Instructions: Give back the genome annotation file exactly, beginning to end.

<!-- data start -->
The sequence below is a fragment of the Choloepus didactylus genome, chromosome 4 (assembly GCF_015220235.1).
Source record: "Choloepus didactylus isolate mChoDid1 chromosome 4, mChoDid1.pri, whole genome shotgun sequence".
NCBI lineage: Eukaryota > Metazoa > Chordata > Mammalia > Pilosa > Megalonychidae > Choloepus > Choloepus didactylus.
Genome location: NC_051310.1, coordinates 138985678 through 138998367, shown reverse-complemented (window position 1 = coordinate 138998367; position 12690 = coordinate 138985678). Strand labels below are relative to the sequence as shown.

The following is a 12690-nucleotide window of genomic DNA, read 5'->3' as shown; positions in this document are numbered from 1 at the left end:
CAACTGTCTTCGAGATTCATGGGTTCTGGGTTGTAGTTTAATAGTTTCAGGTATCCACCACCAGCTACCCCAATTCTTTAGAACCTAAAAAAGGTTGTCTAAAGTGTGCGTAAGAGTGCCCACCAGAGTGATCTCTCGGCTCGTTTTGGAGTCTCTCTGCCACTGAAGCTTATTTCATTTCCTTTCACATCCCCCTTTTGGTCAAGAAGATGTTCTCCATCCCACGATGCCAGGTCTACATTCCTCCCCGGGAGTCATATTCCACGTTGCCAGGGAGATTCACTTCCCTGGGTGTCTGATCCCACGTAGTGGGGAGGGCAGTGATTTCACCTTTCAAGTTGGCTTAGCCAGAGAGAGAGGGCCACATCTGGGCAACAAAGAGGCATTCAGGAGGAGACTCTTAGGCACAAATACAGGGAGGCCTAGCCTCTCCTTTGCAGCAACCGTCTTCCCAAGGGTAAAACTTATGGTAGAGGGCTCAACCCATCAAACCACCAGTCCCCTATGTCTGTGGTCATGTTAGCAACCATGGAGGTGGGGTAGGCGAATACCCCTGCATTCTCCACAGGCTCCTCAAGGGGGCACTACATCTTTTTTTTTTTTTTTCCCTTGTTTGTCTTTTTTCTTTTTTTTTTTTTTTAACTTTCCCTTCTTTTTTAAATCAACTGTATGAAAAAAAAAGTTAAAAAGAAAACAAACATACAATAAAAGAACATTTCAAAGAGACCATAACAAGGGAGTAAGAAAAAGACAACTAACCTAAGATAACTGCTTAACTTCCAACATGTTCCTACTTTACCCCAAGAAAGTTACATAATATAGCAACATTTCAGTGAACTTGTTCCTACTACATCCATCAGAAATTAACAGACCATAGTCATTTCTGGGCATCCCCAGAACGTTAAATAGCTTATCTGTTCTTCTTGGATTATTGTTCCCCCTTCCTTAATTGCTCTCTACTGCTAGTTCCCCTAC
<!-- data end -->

The sequence below is a fragment of the Choloepus didactylus genome, chromosome 4 (assembly GCF_015220235.1).
Source record: "Choloepus didactylus isolate mChoDid1 chromosome 4, mChoDid1.pri, whole genome shotgun sequence".
NCBI lineage: Eukaryota > Metazoa > Chordata > Mammalia > Pilosa > Megalonychidae > Choloepus > Choloepus didactylus.
Genome location: NC_051310.1, coordinates 138985678 through 138998367, shown reverse-complemented (window position 1 = coordinate 138998367; position 12690 = coordinate 138985678). Strand labels below are relative to the sequence as shown.

The following is a 12690-nucleotide window of genomic DNA, read 5'->3' as shown; positions in this document are numbered from 1 at the left end:
CAACTGTCTTCGAGATTCATGGGTTCTGGGTTGTAGTTTAATAGTTTCAGGTATCCACCACCAGCTACCCCAATTCTTTAGAACCTAAAAAAGGTTGTCTAAAGTGTGCGTAAGAGTGCCCACCAGAGTGATCTCTCGGCTCGTTTTGGAGTCTCTCTGCCACTGAAGCTTATTTCATTTCCTTTCACATCCCCCTTTTGGTCAAGAAGATGTTCTCCATCCCACGATGCCAGGTCTACATTCCTCCCCGGGAGTCATATTCCACGTTGCCAGGGAGATTCACTTCCCTGGGTGTCTGATCCCACGTAGTGGGGAGGGCAGTGATTTCACCTTTCAAGTTGGCTTAGCCAGAGAGAGAGGGCCACATCTGGGCAACAAAGAGGCATTCAGGAGGAGACTCTTAGGCACAAATACAGGGAGGCCTAGCCTCTCCTTTGCAGCAACCGTCTTCCCAAGGGTAAAACTTATGGTAGAGGGCTCAACCCATCAAACCACCAGTCCCCTATGTCTGTGGTCATGTTAGCAACCATGGAGGTGGGGTAGGCGAATACCCCTGCATTCTCCACAGGCTCCTCAAGGGGGCACTACATCTTTTTTTTTTTTTTTCCCTTGTTTGTCTTTTTTCTTTTTTTTTTTTTTTAACTTTCCCTTCTTTTTTAAATCAACTGTATGAAAAAAAAAGTTAAAAAGAAAACAAACATACAATAAAAGAACATTTCAAAGAGACCATAACAAGGGAGTAAGAAAAAGACAACTAACCTAAGATAACTGCTTAACTTCCAACATGTTCCTACTTTACCCCAAGAAAGTTACATAATATAGCAACATTTCAGTGAACTTGTTCCTACTACATCCATCAGAAATTAACAGACCATAGTCATTTCTGGGCATCCCCAGAACGTTAAATAGCTTATCTGTTCTTCTTGGATTATTGTTCCCCCTTCCTTAATTGCTCTCTACTGCTAGTTCCCCTAC